The ballad “Nobody Hears” is up next, and surprisingly, this is one of the songs from the record that stuck with me. It’s one of those melancholy, powerful songs in the vein of “How Will I Laugh Tomorrow” or “Alone” that the band always did well. It remains my favorite song from the album. Trujillo once again lays a nice groove down on “Tap into the Power,” which is a song that I had forgotten over the years. It seems like something that I would have liked at the time, perhaps not as memorable as some of ST’s other stuff from the era, but not incredibly out of character, either.

There are a few songs that I still think are stinkers. The 1970s hard rock-influenced “Monopoly on Sorrow” still doesn’t do much for me. The doobie-doo vocal lines from Muir just don’t fit. Likewise, the jangly “Asleep at the Wheel” seems a song specifically written to fit into the burgeoning alternative rock scene of the time. The other ballad, “I’ll Hate You Better,” also still meets with mixed feelings from me. I really like the chorus, but the verses are a little weak. I think that’s an improvement over the 20-year-old me who hated the whole song.

The thrash finally comes back on “Gotta Kill Captain Stupid,” which is probably the closest they come to anything that was on Lights, Camera, Revolution or How Will I Laugh Tomorrow. It’s kind of silly, but still fun. Another forgotten tune from this record is “It’s Going Down,” a driving rocker that I really liked on this listening. It’s pretty catchy, but Muir’s vocals remain in that happier frame of mind for much of the song, which is, I think, probably what really turned me off about this record. I was used to the angry, raging Muir, and I wanted more of it.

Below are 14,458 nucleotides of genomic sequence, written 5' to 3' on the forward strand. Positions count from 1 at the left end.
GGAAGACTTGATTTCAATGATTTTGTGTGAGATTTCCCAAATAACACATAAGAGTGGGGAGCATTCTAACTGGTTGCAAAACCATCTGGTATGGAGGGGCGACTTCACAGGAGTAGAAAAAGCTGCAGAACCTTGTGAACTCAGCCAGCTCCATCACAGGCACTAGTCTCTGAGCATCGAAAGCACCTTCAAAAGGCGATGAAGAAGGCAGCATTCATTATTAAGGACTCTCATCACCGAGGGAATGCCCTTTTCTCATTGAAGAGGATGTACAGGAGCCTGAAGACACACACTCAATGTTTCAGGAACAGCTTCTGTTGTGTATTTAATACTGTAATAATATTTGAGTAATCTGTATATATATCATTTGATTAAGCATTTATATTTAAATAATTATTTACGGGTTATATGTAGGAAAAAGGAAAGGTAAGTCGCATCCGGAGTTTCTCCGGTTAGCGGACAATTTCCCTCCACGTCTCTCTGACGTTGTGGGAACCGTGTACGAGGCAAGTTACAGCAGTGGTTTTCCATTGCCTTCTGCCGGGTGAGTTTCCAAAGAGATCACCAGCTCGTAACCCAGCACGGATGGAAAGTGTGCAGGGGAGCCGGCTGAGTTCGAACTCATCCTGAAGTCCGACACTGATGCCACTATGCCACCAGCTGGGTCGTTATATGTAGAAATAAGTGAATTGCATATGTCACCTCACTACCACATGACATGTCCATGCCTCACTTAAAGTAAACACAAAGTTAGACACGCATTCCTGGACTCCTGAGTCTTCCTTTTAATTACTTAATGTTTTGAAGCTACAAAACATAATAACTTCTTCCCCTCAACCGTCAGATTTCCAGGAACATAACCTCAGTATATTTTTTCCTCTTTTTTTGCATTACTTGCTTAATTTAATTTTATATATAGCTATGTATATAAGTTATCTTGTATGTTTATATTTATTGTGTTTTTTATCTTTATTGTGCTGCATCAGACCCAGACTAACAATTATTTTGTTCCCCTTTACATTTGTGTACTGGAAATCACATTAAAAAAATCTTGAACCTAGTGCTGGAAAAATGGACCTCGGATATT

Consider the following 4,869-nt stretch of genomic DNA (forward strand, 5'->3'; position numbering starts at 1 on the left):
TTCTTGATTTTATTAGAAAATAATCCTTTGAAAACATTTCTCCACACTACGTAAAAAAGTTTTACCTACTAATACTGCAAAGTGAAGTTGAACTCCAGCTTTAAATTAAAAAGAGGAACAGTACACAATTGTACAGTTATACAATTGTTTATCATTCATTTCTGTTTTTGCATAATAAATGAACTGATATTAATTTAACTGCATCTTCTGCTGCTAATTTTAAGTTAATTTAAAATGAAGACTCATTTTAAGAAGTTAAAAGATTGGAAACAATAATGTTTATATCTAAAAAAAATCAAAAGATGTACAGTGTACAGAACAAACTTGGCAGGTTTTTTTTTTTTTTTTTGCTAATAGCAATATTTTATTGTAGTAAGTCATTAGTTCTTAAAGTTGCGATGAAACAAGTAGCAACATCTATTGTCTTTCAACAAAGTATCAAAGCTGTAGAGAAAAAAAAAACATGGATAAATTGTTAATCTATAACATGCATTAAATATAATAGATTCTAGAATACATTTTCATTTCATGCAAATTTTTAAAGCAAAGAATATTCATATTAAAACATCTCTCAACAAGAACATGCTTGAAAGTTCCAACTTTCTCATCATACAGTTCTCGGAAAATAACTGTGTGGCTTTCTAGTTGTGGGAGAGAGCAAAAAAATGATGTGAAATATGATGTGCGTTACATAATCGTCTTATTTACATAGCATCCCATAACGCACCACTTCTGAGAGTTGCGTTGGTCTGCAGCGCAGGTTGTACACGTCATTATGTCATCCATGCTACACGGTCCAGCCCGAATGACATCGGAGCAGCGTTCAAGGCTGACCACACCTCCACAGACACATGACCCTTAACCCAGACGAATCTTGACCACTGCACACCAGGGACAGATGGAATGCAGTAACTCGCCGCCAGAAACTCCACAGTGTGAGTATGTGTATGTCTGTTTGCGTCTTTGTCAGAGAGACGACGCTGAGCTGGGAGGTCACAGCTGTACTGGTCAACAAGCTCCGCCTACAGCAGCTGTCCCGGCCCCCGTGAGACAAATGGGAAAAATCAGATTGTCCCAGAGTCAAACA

The verdict? Art of Rebellion is not nearly as bad a record as I remembered from my last listen two decades or so ago. It was a strange record for the band, and very experimental, but in hindsight, probably not the commercial grab that I thought at the time. I didn’t, however, discover the overlooked and forgotten gem that I thought I might a few decades on. My feelings are a little more mixed about it now than they were then. I see a lot of the influence of Infectious Grooves, which was just beginning, and things that Muir would incorporate into his future music. Some of the concepts introduced here, he actually uses pretty well on 13. But overall, the record is still kind of boring. It remains one of my least favorite Suicidal albums, but this time, I think “Nobody Hears” will be joined by a few other songs from this record in my rotation.

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Fred Phillips

Fred Phillips

Fred Phillips is a veteran entertainment writer with a love of hard rock and heavy metal. He has written music reviews, columns and feature stories for several newspapers, Web sites and a national wire service, while running a stand-alone site called Hall of the Mountain King in various places and incarnations since 1997. Contact Something Else! at reviews@somethingelse reviews.com.
Fred Phillips